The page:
CTAs: With or Without Trend Following in Equities?

Evaluating the equity risk exposure within managed futures

June 2024. Reading Time: 10 Minutes. Author: Nicolas Rabener.


  • CTAs benefitted significantly from pursuing trend following in equities
  • Excluding equities from a managed futures strategy would have decreased the return
  • However, CTAs without equities would still have generated attractive diversification benefits


There often is a large discrepancy between what investors are talking about and what they are allocating to. Take managed futures as an example, these have become more popular in financial blogs and threads on X as they generated attractive diversification benefits in 2022 when stocks and bonds declined.

However, the assets under management in the managed futures industry are $336 billion as of the end of 2023, almost the same as the $359 billion in 2013 with hardly any meaningful in or outflows over the last decade, as per BarclayHedge (read Managed Futures: The Empire Strikes Back).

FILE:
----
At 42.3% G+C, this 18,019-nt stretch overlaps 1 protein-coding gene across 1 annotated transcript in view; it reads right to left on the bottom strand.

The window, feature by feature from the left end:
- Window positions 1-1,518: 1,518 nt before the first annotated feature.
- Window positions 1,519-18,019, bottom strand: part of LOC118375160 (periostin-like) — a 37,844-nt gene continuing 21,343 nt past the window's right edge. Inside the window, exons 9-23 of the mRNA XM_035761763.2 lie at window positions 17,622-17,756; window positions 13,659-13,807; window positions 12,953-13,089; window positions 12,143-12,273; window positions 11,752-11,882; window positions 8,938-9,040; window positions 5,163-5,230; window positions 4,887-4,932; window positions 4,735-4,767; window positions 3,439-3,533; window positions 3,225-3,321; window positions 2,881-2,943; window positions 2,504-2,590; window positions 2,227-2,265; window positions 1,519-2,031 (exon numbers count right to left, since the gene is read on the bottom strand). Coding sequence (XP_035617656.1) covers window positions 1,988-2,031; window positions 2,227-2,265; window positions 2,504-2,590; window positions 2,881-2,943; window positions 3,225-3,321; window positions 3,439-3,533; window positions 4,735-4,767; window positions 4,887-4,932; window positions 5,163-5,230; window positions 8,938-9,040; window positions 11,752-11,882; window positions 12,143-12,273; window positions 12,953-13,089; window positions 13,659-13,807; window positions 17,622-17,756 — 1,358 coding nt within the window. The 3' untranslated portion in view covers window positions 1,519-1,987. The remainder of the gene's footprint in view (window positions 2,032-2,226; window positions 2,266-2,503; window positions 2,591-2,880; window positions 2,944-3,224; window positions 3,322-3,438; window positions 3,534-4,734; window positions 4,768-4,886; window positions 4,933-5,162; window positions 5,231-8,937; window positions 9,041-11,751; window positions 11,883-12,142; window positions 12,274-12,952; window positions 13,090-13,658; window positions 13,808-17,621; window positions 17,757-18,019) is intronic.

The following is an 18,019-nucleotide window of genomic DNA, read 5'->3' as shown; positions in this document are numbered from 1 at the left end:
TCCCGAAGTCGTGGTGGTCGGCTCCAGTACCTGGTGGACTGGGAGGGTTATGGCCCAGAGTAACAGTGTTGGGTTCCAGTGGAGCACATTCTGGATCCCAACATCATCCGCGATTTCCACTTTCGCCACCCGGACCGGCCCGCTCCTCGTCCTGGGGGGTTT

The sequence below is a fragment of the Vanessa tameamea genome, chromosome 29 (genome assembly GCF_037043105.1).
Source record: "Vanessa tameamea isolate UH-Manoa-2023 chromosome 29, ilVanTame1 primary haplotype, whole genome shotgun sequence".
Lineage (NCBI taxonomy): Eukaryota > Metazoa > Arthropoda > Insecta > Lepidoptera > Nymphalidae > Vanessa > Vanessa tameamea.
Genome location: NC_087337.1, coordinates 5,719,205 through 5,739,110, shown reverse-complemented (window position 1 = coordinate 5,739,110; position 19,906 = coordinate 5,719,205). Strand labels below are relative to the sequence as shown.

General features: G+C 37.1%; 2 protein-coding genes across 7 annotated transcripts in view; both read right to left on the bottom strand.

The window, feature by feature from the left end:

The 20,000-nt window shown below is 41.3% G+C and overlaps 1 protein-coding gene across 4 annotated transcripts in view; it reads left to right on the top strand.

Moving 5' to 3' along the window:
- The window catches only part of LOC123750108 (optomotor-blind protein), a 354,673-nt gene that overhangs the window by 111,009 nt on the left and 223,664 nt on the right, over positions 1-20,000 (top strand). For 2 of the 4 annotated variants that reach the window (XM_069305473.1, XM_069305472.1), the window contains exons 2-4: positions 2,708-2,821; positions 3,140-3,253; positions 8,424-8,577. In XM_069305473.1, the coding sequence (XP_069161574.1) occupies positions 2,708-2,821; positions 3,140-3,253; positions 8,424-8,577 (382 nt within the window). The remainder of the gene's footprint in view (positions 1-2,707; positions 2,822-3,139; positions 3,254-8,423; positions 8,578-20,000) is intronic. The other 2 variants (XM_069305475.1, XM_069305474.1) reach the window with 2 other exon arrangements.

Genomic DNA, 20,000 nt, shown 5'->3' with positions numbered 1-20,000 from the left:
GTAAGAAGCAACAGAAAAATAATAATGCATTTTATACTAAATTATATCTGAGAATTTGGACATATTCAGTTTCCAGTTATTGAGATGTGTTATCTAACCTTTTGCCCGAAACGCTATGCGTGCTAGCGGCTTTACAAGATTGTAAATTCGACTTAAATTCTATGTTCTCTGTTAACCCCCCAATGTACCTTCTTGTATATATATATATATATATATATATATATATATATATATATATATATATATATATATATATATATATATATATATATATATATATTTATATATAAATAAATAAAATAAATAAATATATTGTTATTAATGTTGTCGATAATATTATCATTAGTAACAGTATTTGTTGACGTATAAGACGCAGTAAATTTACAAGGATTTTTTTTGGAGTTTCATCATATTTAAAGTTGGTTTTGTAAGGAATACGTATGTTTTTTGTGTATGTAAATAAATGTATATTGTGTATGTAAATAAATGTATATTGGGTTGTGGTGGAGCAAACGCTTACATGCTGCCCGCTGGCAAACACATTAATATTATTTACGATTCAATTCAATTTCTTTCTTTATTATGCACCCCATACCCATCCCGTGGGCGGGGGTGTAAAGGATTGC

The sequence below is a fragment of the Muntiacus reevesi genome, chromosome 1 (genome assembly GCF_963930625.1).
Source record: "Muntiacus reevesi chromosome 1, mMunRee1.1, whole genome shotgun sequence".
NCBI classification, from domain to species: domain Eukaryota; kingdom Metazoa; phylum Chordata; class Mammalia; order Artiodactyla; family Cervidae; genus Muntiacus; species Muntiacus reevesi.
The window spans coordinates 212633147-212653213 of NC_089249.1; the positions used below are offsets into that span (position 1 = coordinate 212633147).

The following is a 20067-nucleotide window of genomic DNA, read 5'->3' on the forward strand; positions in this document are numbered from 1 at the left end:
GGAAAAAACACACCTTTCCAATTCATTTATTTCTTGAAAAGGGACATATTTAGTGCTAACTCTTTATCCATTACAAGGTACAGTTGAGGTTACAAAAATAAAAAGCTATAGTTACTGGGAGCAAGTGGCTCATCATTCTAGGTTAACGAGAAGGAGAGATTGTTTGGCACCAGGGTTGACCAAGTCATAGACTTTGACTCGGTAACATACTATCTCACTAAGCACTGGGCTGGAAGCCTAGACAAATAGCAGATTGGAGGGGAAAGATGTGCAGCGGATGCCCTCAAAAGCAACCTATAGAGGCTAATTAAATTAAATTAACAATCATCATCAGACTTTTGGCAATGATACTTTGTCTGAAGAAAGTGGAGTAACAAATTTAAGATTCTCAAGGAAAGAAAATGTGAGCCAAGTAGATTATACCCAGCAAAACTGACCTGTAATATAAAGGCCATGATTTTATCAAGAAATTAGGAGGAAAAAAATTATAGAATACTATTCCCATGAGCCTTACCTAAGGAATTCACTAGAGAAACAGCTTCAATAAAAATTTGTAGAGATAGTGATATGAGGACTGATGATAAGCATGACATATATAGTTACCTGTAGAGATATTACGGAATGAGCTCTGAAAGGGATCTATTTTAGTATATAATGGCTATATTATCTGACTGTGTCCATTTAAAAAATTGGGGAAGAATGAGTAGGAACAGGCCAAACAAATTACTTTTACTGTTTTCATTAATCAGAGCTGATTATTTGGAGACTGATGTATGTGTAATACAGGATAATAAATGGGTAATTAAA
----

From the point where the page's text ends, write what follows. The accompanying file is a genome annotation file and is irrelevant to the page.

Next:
Although managed futures, which are also called CTAs, have demonstrated their utility for asset allocation in recent years, the manager returns are quite dispersed. There are differences in how trends are measured and exploited, how trades are implemented, and what the universe of tradeable instruments comprises.

One key debate is whether equities should be included as a tradable asset class as most investors already have equity exposure in their portfolios. CTAs can naturally short equities, but shorting equities is difficult as stock market crashes are often short and swift, which makes them difficult to exploit with trend following models (read Trend Following in Bear Markets).

In this article, we will contrast CTAs with and without an equities allocation.


The SG CTA Index is the benchmark index for the managed futures industry. We can replicate this index from scratch by exploiting trends over numerous asset classes (read